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China to encourage young scientists to take on key research responsibilities

By Liang Shuang | chinadaily.com.cn | Updated: 2023-08-29 21:19

China's central authorities have released a slew of measures to encourage talented youths in the field of science to shoulder heavier research responsibilities and reduce their pressure in promotion and unnecessary administrative affairs.

A guideline unveiled on Sunday by the general offices of the Communist Party of China Central Committee and the State Council calls for relevant departments — such as universities, research institutes and key laboratories — to put more young talented scientists in key positions and projects, help them by investing more financially, and address concerns and suggestions from them, so that they can devote themselves whole-heartedly into scientific research.

For example, the guideline requires that scientists under 40 years old should take up at least half of the leading and "backbone" positions in major national science missions and projects that tackle vital and pressing problems. In addition, scientists under 45 should take up at least a third in expert panels who evaluate the performance of various national-level science projects.

To better support young scientists financially, the National Natural Science Foundation of China, an institute administered by the Ministry of Science, will have more than 45 percent of the projects it sponsors led by scientists under 40 to support them in original, cutting-edge and cross-disciplinary research.

Moreover, research and development budgets should favor early-stage independent projects by scientists under 35, according to the guideline, which encouraged institutes to allocate more than half of their basic R&D budgets into such projects.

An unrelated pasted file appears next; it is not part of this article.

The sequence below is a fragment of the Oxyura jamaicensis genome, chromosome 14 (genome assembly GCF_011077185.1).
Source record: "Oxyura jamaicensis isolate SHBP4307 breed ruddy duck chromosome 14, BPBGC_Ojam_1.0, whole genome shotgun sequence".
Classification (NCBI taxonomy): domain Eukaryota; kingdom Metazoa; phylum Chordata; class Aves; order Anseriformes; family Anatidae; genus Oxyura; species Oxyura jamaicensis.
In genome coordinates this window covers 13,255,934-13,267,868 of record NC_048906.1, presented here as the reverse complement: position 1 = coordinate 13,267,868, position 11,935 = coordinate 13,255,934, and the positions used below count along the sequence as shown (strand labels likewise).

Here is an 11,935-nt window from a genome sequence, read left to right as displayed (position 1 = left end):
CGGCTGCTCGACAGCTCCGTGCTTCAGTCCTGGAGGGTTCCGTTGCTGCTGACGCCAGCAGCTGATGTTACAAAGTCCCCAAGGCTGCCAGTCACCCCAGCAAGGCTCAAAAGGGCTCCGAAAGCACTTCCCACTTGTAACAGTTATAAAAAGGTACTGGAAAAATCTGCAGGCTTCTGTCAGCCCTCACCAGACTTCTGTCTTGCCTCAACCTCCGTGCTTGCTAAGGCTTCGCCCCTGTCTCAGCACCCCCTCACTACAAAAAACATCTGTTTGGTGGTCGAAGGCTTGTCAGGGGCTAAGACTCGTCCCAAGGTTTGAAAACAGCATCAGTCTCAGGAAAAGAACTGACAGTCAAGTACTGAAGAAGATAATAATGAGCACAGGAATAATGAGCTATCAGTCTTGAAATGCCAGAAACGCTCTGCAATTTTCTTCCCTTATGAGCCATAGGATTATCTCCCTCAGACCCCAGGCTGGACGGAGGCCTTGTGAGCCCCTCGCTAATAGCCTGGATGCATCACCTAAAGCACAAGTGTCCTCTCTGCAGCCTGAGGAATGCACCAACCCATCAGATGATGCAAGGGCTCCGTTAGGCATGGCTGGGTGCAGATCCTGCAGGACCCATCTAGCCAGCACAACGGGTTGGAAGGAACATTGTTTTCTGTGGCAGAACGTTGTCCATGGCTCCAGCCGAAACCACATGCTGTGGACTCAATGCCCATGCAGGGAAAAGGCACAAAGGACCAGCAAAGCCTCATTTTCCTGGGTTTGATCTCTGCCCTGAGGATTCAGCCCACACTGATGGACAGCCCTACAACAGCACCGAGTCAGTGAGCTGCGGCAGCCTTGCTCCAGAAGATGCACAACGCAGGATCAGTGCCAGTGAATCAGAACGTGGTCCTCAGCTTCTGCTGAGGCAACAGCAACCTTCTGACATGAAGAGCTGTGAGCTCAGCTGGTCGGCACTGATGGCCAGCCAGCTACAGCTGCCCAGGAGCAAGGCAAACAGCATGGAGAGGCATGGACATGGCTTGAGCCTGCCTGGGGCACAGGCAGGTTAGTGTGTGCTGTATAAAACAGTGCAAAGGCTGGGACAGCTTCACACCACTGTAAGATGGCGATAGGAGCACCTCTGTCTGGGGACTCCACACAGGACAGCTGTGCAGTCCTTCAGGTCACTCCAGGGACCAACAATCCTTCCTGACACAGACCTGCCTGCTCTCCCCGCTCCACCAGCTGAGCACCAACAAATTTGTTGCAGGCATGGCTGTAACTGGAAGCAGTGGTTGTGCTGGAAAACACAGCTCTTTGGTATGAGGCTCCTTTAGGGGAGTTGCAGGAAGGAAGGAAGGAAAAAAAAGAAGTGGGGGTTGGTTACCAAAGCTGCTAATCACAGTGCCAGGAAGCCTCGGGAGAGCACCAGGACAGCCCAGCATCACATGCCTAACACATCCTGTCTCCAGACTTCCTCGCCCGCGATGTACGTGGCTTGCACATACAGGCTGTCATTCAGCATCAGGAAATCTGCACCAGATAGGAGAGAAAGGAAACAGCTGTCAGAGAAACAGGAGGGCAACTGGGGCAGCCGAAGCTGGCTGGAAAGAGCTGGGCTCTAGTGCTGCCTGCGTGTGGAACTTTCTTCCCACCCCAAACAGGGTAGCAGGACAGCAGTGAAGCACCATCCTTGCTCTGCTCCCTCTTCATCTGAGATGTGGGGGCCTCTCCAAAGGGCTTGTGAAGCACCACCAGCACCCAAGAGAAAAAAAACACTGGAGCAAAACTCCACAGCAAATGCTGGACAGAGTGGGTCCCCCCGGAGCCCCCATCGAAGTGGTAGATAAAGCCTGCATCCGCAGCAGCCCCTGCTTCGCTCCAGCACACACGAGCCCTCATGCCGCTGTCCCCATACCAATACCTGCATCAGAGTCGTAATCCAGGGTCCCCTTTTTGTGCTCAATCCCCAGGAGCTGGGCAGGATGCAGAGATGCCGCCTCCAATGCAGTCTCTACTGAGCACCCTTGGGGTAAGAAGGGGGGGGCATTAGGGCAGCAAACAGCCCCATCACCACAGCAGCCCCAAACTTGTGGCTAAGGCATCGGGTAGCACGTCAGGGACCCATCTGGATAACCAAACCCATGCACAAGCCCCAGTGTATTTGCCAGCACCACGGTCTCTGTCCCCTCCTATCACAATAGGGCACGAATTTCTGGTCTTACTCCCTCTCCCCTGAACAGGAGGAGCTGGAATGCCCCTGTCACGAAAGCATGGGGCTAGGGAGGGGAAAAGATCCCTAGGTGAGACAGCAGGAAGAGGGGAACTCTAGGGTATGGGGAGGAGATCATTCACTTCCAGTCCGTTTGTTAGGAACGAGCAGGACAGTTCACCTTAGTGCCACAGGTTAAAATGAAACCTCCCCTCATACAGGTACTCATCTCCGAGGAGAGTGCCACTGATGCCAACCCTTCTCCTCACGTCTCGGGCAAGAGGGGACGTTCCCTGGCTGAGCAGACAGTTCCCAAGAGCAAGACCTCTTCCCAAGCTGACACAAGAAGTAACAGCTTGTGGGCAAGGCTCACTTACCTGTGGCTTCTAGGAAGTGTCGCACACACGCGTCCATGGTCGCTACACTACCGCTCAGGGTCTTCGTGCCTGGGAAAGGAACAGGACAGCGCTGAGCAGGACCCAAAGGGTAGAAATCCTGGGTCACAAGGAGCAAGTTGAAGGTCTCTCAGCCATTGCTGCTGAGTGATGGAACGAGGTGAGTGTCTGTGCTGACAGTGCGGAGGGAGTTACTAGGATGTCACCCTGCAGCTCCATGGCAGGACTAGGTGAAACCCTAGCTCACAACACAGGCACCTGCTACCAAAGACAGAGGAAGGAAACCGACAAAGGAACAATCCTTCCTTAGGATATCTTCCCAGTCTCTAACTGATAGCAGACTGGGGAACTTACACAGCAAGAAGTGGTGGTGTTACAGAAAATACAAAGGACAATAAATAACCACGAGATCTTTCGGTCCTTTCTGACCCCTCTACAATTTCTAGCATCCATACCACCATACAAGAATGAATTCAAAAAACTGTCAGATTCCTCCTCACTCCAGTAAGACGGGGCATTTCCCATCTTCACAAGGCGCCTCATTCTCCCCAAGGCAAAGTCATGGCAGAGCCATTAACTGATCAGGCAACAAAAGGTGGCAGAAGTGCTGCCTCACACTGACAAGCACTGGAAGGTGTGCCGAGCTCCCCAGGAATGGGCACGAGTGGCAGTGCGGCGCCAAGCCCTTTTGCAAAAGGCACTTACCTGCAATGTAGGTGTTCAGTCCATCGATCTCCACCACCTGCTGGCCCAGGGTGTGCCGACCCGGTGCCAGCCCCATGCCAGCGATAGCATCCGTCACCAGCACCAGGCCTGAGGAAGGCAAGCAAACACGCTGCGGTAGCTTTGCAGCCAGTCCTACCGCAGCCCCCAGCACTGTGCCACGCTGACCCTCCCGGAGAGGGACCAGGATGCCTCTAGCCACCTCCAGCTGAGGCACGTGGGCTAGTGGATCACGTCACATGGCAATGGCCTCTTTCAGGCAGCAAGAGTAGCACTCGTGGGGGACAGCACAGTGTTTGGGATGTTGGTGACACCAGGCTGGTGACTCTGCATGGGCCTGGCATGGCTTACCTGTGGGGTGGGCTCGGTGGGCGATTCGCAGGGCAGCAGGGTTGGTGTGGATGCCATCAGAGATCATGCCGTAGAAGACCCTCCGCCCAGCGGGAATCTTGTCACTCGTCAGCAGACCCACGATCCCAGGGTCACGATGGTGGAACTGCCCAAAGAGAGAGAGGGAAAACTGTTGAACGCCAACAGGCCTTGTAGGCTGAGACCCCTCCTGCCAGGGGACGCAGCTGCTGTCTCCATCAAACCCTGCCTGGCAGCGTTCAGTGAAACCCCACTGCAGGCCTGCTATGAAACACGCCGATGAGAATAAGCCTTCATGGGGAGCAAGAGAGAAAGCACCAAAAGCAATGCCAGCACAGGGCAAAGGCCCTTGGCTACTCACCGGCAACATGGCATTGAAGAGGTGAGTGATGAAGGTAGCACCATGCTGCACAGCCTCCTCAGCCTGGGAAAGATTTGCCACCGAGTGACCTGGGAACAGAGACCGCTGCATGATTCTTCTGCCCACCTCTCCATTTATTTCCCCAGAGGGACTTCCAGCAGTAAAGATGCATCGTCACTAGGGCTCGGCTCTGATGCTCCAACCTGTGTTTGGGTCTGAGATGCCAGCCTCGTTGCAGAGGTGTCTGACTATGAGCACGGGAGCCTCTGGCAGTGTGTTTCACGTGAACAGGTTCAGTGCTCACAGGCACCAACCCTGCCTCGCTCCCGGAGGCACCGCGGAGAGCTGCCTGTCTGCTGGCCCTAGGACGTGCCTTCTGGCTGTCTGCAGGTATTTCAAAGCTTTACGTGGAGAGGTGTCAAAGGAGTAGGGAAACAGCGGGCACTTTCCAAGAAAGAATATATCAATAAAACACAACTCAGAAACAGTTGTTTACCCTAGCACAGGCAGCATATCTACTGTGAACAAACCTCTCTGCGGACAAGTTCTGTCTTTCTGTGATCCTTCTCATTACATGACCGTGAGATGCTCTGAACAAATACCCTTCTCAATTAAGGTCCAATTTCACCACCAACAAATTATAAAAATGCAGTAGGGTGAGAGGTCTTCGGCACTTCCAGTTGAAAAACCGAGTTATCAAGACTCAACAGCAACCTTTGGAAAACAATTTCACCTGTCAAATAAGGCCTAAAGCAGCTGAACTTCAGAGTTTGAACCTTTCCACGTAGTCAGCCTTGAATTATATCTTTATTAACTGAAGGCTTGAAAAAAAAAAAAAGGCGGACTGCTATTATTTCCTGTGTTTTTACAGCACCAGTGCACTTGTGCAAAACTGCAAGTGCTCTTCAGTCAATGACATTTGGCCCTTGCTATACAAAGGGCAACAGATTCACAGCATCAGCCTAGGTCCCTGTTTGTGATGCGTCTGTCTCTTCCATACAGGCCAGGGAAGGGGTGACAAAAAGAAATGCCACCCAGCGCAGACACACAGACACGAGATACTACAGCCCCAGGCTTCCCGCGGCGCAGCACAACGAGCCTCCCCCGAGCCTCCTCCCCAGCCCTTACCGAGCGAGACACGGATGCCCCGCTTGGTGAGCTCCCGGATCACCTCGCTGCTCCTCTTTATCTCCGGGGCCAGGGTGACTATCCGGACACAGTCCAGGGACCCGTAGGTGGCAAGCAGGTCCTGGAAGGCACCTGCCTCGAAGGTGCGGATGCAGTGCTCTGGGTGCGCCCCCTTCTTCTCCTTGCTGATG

To address young scientists' concerns in getting professional rankings, the guideline requires institutes to set their performance and promotion evaluation standards reasonably, adding that institutes should strongly oppose judging scientists solely by the number of published papers. Meanwhile, the evaluation of institutes should also avoid using number of papers and awards as criteria so that institutes won't pass on the pressure to individual scientists.

At the same time, the guideline said that institutes should relieve young scientists from red tapes, such as by streamlining reimbursement procedures, avoid unnecessary public relations activities and cut administrative affairs. Institutes should see to it that young scientists can devote at least 80 percent of their time in scientific research.

The guideline pointed out that institutes should pay more attention to offering care to young scientists' lives, such as by guaranteeing proper salaries, leaves, physical and mental health checkups, and try to provide help in their accommodation and their children's schooling.

The measures come as China is seeking to boost its scientific and technological capabilities in order to achieve its goal of becoming a leading global power in science and technology by 2035.

The Ministry of Science said that the number of graduated doctoral students in natural science amounted to 450,000 from 2012 to 2021, and about 20,000 postdoctoral researcher in natural science are employed in research stations nationwide annually.

"We will push employers at the local level to make detailed plans on these measures," the ministry said in an explanatory statement, adding that they will evaluate the implementation and solve emerging problems accordingly.

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